As far as we know, this is the first reported case of laparoscopic myomectomy this early during a pregnancy. Our experience together with an analysis of cases reported in the literature suggests that myomectomy during pregnancy may be considered safe, but only in the hands of experienced laparoscopic surgeons. There are a few reports in the literature about laparoscopic myomectomy during the first half of pregnancy that demonstrate its feasibility in selected cases. Some technical tools could improve the procedure with a minimum of risk for the ongoing pregnancy.
If myomectomy during caesarean delivery becomes a widespread practice, it could potentially eliminate multiple surgeries for both indications. However, many surgeons have been reluctant to adopt this policy without conclusive evidence demonstrating its safety. This study reviews the publications on caesarean myomectomy especially from the African Continent with respect to duration of surgery, blood loss, length of hospital stay, and blood transfusions. Judging from the lack of large studies on caesarean myomectomy, the proportion of surgeons who attempt the procedure is largely low because of concerns about its safety. However, most of the authors suggested that the complications and morbidity following caesarean myomectomy do not significantly differ from those occurring during caesarean section alone, while fertility is apparently not compromised by this treatment. With careful patient selection, adequate experience, and efficient haemostatic measures, the procedure does not appear as hazardous as was once thought. This piece of information is relevant for counseling women who request for the simultaneous removal of previously diagnosed fibroids during caesarean section. Staff and facilities for safe management of haemorrhage are a requisite for the procedure. Large randomized trials are needed to guide decisions as to the best clinical practice regarding myomectomy during caesarean delivery.
Uterine leiomyomas are one of the most common benign smooth muscle tumors in women, with a prevalence of 20 to 40% in women over the age of 35 years. Although many women are asymptomatic, problems such as bleeding, pelvic pain, and infertility may necessitate treatment. Laparoscopic myomectomy is one of the treatment options for myomas. The major concern of myomectomy either by open method or by laparoscopy is the bleeding encountered during the procedure. Most studies have aimed at ways of reducing blood loss during myomectomy. There are various ways in which bleeding during laparoscopic myomectomy can be reduced, the most reliable of which is ligation of the uterine vessels bilaterally. In this review we propose to discuss the benefits and possible disadvantages of ligating the uterine arteries bilaterally before performing laparoscopic myomectomy.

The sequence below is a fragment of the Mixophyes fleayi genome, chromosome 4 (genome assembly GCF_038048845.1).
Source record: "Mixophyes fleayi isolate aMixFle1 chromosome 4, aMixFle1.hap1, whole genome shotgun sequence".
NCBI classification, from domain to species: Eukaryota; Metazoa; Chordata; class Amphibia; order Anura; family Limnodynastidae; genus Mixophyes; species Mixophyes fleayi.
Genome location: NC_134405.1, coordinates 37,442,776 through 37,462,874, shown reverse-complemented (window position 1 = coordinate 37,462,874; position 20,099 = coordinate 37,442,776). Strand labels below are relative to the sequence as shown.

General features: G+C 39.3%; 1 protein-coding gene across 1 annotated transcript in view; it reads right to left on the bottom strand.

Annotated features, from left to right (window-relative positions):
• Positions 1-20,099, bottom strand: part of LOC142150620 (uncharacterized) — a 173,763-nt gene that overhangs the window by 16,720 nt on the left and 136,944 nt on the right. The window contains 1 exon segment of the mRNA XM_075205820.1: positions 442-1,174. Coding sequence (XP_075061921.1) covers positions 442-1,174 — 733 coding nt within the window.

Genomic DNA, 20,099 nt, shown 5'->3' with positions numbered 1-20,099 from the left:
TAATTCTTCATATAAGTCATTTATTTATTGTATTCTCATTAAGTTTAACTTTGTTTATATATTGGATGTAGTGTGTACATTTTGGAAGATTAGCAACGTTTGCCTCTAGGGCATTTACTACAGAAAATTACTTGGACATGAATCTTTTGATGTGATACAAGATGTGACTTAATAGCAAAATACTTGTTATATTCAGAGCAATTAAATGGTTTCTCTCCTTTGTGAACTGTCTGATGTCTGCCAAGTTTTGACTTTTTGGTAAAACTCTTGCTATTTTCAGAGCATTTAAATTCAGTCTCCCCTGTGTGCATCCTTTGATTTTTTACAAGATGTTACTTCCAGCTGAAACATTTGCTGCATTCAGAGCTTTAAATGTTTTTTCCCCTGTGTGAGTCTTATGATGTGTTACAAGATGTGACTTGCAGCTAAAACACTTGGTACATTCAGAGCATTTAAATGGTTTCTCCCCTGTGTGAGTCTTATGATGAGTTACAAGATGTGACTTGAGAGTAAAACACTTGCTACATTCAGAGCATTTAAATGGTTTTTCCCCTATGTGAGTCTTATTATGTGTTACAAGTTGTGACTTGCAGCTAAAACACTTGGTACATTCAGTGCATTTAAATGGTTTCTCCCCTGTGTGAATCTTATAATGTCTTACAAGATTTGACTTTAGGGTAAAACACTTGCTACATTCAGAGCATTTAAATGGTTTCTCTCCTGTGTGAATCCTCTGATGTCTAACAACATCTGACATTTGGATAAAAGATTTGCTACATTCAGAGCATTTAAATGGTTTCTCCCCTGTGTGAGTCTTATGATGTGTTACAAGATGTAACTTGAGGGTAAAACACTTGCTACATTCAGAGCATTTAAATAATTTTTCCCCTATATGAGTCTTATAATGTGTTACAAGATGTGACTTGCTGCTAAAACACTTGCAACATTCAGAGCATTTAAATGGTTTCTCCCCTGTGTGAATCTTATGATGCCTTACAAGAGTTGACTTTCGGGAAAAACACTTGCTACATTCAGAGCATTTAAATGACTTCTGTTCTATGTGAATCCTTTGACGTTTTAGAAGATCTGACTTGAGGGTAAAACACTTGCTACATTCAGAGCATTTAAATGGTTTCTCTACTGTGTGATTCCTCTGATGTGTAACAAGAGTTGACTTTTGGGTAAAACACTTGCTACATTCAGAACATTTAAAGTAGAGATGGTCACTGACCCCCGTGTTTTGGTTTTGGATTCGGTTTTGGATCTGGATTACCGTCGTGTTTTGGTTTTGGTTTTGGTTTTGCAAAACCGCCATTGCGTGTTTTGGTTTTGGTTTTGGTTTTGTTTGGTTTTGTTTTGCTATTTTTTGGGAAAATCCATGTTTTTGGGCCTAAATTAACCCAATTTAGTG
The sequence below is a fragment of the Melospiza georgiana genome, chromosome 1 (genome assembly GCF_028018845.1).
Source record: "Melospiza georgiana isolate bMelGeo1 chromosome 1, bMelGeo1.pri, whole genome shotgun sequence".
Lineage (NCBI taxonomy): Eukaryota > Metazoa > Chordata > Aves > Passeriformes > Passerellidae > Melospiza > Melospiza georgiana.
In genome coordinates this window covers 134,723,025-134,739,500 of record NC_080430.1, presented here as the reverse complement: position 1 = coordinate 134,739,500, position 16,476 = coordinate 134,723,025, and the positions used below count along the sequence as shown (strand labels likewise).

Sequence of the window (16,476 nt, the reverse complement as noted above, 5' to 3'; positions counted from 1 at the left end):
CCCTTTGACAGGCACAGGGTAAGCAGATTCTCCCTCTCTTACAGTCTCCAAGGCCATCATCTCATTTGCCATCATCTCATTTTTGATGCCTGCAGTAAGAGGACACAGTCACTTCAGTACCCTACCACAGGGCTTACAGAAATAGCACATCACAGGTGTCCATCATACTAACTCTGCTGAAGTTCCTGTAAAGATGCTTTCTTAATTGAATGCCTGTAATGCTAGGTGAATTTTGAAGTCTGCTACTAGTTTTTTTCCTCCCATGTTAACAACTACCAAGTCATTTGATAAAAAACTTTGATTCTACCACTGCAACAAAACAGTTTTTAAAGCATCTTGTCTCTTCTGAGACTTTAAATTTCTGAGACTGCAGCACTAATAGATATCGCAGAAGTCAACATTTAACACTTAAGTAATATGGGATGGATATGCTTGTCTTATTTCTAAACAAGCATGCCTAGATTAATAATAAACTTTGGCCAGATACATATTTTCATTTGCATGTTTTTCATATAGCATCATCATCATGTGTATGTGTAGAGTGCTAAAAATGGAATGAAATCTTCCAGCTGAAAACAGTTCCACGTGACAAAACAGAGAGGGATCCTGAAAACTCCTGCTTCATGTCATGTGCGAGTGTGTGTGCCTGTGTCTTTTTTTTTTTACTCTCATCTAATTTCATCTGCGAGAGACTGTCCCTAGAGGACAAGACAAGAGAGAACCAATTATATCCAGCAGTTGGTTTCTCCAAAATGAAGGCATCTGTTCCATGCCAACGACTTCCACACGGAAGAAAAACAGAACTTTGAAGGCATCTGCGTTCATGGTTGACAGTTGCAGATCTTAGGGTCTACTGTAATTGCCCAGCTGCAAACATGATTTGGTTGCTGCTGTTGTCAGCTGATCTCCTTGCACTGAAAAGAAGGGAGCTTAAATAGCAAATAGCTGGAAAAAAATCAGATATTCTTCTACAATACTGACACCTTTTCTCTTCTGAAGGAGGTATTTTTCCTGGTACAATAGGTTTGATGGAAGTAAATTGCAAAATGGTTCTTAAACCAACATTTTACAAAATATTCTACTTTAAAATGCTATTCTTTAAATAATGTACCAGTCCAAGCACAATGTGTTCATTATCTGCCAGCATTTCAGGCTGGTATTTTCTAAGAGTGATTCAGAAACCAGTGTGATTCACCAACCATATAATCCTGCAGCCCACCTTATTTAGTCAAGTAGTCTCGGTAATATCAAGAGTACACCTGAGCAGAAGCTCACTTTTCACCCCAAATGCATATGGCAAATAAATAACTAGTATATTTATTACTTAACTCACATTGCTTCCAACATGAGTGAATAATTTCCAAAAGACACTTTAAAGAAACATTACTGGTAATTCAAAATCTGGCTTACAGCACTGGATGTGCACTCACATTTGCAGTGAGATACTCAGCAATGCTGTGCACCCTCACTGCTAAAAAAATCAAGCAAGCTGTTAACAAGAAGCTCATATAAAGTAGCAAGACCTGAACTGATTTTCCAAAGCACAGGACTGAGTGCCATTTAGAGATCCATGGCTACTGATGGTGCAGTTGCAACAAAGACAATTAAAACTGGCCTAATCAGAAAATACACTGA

Laparoscopic myomectomy; fibroids; myomectomy; uterine artery ligation; uterine artery embolisation; uterine devascularisation
Uterine leiomyomas are present in 30-70% of women of reproductive age. In addition to causing menstrual disorders and pain, uterine fibroids negatively affect fertility and pregnancy outcome for patients pursuing assisted reproduction. The two questions that have to be addressed are: which fibroids should be treated, and how they should be treated? Submucosal fibroids are associated with a 70% reduction in delivery rate. Intramural fibroids had a lesser effect and reduced the delivery rate approximately 30%. In contrast, studies on subserosal fibroids did not negatively impact fertility. Furthermore, both submucosal and intramural fibroids were associated with an increased risk of spontaneous miscarriage. Myomectomy is considered the treatment of choice to alleviate these detrimental effects. Further research is needed before alternative treatments can be recommended.
Fibroids; infertility; ART; implantation rate; pregnancy rate; myomectomy
In the absence of a recurring indication for caesarean section vaginal delivery in subsequent pregnancy is a “trial of scar,” with potentially serious implications for mother and baby. Labour under caudal analgesia was carefully supervised for 75 women with a surgically scarred uterus—due to lower segment section in 72, abdominal hysterotomy in one, and transcavity myomectomy in two. Every caesarean scar was assessed digitally during labour and every uterus was examined after delivery. Caudal analgesia provided a painless labour and delivery and made scar assessment easy. Controlled intravenous Syntocinon infusion was given to 25 patients. One scar dehiscence occurred early in labour and one in the second stage. Seventy mothers had 71 vaginal deliveries with one pair of twins and one breech. There was one stillbirth and no neonatal death. There were five repeat sections.